IB vs A levels

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kate_ie
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#1
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#1
Please help
Looking to study classics (Latin) or PPE type course at oxbridge

My school offers A level & IB
If I did IB I would do Hl: Latin, maths, English
SL: Biology, economics & philosophy

If A level - English lit, Latin, Maths & further maths & maybe an EPQ

I have heard that IB has an enormous workload and it may not be worth it vs it prepares you more for uni than a levels
Thanks
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juicygcse
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#2
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#2
(Original post by kate_ie)
Please help
Looking to study classics (Latin) or PPE type course at oxbridge

My school offers A level & IB
If I did IB I would do Hl: Latin, maths, English
SL: Biology, economics & philosophy

If A level - English lit, Latin, Maths & further maths & maybe an EPQ

I have heard that IB has an enormous workload and it may not be worth it vs it prepares you more for uni than a levels
Thanks
idk about preparing you more for uni other than having a bunch of busy work with SL subjects - curious why you would think that? Higher workload maybe + forces you to do what is effectively an EPQ but then again A level allows you more time to do extra-curriculars/part-time job/whatever vs IB doing work on subjects that aren't really benefitting you (SL). But that's just my opinion

From what I've heard, IB maths tends to be considered harder than A level maths because it specialises more (you don't do pure, states, and mechanics) so what you do is harder. Seeing as you seem to know what you want to do, is there really any benefit keeping the SL subjects? Do you particularly like bio or whatever? I wouldn't recommend further maths A level if you don't want to actually use it, but you can always drop it after year 12 if you don't want to do PPE
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alma_beu
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#3
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#3
I’d advise going with the IB as it (according to an Oxford study) makes you better at critical thinking which would be very beneficial for PPE.

Additionally, if you do IB remember your diploma will be worth much more than A-levels if you end up applying internationally / going internationally for a post grad. There are so many benefits of doing IB over A-level and if definitely argue it prepares you better for uni and makes you a more well-rounded student.

If you do maths at HL you’d have to see if it’s HL AA or HL AI, I’d suggest doing AA since it had a lot of pure maths and is generally considered the harder of the two.
Last edited by alma_beu; 5 months ago
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alma_beu
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Also about the workload, thousands of students have managed it before you, you will too. Especially if you’re planning to study at oxbridge IB will help you with time management skills and whatnot.

Also the Extended Essay process is really fun.
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juicygcse
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#5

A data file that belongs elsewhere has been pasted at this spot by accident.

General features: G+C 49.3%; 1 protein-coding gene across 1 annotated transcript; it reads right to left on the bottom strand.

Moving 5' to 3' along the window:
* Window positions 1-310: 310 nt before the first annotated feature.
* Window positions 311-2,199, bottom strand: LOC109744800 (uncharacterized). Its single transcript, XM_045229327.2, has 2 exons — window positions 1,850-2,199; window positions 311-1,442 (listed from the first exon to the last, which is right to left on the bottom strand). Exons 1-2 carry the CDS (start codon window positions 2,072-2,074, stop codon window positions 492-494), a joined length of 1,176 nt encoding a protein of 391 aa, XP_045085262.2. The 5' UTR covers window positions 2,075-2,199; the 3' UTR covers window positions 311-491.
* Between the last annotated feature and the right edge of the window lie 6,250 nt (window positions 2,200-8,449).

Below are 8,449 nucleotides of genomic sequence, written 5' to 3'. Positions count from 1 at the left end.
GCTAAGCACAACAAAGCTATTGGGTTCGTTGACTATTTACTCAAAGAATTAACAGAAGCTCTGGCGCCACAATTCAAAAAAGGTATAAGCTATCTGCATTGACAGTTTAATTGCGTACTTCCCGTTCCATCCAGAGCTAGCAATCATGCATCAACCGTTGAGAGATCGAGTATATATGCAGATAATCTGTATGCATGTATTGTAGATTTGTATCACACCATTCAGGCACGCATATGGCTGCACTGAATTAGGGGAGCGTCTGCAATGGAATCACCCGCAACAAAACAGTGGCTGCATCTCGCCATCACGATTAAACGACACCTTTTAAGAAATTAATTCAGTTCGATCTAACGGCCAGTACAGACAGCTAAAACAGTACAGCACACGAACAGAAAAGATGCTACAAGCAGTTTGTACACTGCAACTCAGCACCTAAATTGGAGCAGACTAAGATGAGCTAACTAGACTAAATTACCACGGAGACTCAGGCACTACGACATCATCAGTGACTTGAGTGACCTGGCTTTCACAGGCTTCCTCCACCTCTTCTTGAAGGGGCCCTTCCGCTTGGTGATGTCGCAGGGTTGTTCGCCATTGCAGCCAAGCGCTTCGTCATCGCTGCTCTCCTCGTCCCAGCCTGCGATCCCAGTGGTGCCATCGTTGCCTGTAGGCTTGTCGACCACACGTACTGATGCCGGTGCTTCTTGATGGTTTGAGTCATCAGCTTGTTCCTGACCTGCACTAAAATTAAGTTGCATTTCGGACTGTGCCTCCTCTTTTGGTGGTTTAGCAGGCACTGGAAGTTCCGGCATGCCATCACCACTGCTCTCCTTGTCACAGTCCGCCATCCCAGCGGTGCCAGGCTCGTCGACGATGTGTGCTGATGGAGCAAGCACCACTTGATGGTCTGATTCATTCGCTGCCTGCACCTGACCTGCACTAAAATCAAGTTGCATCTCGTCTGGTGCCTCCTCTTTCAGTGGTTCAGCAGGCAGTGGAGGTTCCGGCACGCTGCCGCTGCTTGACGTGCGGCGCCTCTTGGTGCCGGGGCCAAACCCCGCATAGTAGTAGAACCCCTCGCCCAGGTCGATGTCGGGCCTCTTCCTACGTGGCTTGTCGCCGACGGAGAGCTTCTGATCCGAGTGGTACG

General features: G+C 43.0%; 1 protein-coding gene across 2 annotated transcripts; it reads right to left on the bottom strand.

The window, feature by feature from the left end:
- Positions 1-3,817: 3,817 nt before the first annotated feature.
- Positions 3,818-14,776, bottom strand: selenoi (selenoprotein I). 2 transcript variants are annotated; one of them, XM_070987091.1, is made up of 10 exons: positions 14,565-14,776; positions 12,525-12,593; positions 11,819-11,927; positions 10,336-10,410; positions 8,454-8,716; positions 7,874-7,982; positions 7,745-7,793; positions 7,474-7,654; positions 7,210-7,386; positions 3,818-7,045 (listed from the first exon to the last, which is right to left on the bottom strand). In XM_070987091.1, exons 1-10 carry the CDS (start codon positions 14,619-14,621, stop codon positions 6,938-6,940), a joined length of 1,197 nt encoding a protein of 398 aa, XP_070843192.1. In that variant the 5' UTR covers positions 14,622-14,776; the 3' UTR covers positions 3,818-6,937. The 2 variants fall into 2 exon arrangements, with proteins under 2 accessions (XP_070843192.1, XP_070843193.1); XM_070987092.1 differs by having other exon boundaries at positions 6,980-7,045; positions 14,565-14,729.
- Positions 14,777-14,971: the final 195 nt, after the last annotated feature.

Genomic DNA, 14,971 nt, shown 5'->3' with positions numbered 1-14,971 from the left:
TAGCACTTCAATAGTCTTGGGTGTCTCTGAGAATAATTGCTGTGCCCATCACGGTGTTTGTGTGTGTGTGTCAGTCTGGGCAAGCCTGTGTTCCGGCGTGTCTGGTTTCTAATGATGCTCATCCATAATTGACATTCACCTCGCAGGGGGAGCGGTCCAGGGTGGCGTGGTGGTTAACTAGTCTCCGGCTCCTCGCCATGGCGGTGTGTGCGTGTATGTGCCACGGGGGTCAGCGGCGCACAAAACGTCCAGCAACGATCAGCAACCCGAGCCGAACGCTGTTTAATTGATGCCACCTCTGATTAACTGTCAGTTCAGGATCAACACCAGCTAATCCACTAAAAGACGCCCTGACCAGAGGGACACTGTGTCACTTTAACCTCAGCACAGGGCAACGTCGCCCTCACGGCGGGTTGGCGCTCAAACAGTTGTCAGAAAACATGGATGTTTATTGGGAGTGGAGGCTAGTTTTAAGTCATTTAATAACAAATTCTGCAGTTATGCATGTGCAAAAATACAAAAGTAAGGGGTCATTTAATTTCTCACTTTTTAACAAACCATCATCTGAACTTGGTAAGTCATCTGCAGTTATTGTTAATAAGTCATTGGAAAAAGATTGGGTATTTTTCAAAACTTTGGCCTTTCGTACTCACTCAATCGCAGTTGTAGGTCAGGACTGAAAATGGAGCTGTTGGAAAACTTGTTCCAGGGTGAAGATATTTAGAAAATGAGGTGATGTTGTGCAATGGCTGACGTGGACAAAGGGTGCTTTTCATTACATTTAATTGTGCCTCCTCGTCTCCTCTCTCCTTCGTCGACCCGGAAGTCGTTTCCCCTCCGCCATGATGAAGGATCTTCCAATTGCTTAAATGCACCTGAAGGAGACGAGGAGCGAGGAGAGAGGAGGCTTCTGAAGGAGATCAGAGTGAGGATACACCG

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(Original post by alma_beu)
I’d advise going with the IB as it (according to an Oxford study) makes you better at critical thinking which would be very beneficial for PPE.

Also the Extended Essay process is really fun.
I can see that, however FM for Oxbridge PPE would definitely help as well - also EPQ is basically just extended essay so they'd be doing it anyway. I don't think it's entirely fair to say one is definitively better than the other, apart from international study as you mentioned (even then depends on the country - e.g. Ireland doesn't do IB anyway so they couldn't care less which one you did).
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alma_beu
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#6
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(Original post by juicygcse)
I can see that, however FM for Oxbridge PPE would definitely help as well - also EPQ is basically just extended essay so they'd be doing it anyway. I don't think it's entirely fair to say one is definitively better than the other, apart from international study as you mentioned (even then depends on the country - e.g. Ireland doesn't do IB anyway so they couldn't care less which one you did).
I wouldn’t say an EPQ is the same, there are merits to both but I really enjoyed the EE specifically.

Yes further maths is beneficial, but a lot of content will be covered by IB AA HL maths so it’s not necessary.

And I’d argue the IB is definitely better as it allows you to study more subjects making you more well-rounded while still having a focus on your HL subjects. With them wanting SL philosophy that would be of great benefit for PPE, so would HL Latin if they did classics.

The IB also engages you through TOK (this is one of the main things that makes the IB so good at developing your critical thinking skills).
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wenso
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#7
For universities in the UK, IB is seen as the equivalent as A-levels so it really does not give you an advantage in the admissions process. However, all my teachers have said that due to the immense workload you get at IB, first year of uni will be more manageable for IB students than those who did A-levels.

I think you should also consider whether you’re a well-rounded student or not, and whether you will enjoy learning a wide range of content, if not, go for a-levels.
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alma_beu
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#8
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(Original post by wenso)